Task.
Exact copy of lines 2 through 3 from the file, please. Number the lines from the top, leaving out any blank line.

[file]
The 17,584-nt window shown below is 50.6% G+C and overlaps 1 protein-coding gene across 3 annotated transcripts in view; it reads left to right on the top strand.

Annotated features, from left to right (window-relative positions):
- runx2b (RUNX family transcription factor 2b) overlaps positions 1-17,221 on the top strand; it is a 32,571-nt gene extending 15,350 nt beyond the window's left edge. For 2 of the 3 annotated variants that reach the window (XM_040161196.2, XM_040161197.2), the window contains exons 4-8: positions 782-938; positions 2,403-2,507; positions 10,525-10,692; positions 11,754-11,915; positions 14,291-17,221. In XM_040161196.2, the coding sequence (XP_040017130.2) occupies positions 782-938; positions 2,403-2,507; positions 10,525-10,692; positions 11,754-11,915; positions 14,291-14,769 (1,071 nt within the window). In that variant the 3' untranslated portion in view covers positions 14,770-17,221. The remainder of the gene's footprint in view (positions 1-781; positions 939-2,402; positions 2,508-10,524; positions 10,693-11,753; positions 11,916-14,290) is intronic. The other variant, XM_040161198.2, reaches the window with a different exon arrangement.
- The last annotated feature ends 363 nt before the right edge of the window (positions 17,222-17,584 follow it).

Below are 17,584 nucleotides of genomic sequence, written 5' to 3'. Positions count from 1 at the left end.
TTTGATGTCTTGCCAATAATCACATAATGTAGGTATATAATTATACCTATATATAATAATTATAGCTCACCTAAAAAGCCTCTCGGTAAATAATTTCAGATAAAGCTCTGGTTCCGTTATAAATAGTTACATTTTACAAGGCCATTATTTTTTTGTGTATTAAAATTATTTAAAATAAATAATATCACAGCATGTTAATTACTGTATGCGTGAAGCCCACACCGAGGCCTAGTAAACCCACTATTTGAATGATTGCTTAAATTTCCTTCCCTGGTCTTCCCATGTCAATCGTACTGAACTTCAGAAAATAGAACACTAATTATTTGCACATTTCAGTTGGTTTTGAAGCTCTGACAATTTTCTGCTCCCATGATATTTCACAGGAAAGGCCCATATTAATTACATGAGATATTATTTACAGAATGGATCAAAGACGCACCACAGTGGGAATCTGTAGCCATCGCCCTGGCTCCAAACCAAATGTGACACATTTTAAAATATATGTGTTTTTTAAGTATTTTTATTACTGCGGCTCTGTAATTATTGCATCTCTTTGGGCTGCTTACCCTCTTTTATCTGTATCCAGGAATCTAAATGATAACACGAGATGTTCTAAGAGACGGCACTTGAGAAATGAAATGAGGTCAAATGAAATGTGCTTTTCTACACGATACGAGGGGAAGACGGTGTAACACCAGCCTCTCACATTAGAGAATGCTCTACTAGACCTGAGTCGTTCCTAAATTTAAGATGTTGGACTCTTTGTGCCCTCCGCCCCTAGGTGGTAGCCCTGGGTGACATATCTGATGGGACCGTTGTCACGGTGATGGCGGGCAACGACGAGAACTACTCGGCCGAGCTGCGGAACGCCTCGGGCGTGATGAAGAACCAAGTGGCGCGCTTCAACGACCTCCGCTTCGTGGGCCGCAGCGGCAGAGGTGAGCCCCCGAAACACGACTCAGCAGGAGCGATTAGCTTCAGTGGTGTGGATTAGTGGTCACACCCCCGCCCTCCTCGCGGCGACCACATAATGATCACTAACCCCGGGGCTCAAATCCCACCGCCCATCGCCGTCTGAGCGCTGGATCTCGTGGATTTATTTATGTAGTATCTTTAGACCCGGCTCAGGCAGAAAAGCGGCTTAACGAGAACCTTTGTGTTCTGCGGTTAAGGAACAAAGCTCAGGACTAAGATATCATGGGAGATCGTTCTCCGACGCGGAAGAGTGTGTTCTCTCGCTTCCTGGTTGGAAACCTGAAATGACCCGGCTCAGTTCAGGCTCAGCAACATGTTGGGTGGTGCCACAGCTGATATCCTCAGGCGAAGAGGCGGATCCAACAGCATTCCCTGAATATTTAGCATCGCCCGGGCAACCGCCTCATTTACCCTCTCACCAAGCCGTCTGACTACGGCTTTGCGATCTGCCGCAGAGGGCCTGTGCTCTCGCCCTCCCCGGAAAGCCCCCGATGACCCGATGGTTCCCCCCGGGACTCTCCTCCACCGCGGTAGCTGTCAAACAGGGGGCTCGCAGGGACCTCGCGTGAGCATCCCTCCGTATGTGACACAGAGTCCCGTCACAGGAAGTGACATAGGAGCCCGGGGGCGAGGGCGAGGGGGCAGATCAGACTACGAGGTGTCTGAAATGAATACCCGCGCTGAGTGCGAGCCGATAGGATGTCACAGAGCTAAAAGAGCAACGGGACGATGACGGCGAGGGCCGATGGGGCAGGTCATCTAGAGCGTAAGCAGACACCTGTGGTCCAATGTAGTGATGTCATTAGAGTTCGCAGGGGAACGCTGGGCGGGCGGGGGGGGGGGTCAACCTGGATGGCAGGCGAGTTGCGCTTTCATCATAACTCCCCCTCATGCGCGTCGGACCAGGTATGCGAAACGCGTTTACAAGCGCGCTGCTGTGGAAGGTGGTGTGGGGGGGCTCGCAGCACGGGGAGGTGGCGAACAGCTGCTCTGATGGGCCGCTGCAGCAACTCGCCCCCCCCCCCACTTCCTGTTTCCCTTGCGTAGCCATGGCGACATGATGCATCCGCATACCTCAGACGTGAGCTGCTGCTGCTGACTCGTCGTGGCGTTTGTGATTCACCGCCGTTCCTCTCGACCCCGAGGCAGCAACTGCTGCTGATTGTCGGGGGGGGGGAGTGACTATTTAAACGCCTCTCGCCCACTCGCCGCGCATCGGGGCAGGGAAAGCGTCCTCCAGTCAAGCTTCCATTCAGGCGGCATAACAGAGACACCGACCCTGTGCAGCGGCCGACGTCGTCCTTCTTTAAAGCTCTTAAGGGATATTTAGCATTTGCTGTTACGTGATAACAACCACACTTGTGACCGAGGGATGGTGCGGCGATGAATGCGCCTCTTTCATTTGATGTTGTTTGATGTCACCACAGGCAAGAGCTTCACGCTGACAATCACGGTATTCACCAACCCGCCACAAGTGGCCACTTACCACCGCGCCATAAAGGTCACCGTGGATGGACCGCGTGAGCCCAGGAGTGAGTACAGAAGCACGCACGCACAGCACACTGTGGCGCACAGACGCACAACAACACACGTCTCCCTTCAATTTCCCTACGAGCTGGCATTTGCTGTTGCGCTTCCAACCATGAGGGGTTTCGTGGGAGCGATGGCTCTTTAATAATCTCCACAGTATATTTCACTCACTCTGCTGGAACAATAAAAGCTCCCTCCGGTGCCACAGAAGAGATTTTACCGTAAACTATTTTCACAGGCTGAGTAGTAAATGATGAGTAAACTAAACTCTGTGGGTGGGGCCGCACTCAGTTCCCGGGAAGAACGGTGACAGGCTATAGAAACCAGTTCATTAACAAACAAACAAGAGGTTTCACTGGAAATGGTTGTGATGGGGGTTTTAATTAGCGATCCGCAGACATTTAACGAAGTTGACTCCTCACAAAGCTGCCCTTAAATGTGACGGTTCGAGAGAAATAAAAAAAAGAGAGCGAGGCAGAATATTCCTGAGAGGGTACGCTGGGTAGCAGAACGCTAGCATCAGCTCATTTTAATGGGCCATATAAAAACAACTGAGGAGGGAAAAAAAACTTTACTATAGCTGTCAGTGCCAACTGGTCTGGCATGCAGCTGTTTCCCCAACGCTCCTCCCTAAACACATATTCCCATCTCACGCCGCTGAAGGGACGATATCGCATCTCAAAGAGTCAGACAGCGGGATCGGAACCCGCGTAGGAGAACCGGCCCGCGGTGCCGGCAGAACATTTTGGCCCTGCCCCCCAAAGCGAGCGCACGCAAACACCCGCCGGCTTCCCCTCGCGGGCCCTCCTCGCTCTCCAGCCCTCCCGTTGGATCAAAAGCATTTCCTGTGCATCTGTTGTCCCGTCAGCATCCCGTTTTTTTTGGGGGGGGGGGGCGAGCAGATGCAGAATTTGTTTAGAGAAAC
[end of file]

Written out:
Annotated features, from left to right (window-relative positions):
- runx2b (RUNX family transcription factor 2b) overlaps positions 1-17,221 on the top strand; it is a 32,571-nt gene extending 15,350 nt beyond the window's left edge. For 2 of the 3 annotated variants that reach the window (XM_040161196.2, XM_040161197.2), the window contains exons 4-8: positions 782-938; positions 2,403-2,507; positions 10,525-10,692; positions 11,754-11,915; positions 14,291-17,221. In XM_040161196.2, the coding sequence (XP_040017130.2) occupies positions 782-938; positions 2,403-2,507; positions 10,525-10,692; positions 11,754-11,915; positions 14,291-14,769 (1,071 nt within the window). In that variant the 3' untranslated portion in view covers positions 14,770-17,221. The remainder of the gene's footprint in view (positions 1-781; positions 939-2,402; positions 2,508-10,524; positions 10,693-11,753; positions 11,916-14,290) is intronic. The other variant, XM_040161198.2, reaches the window with a different exon arrangement.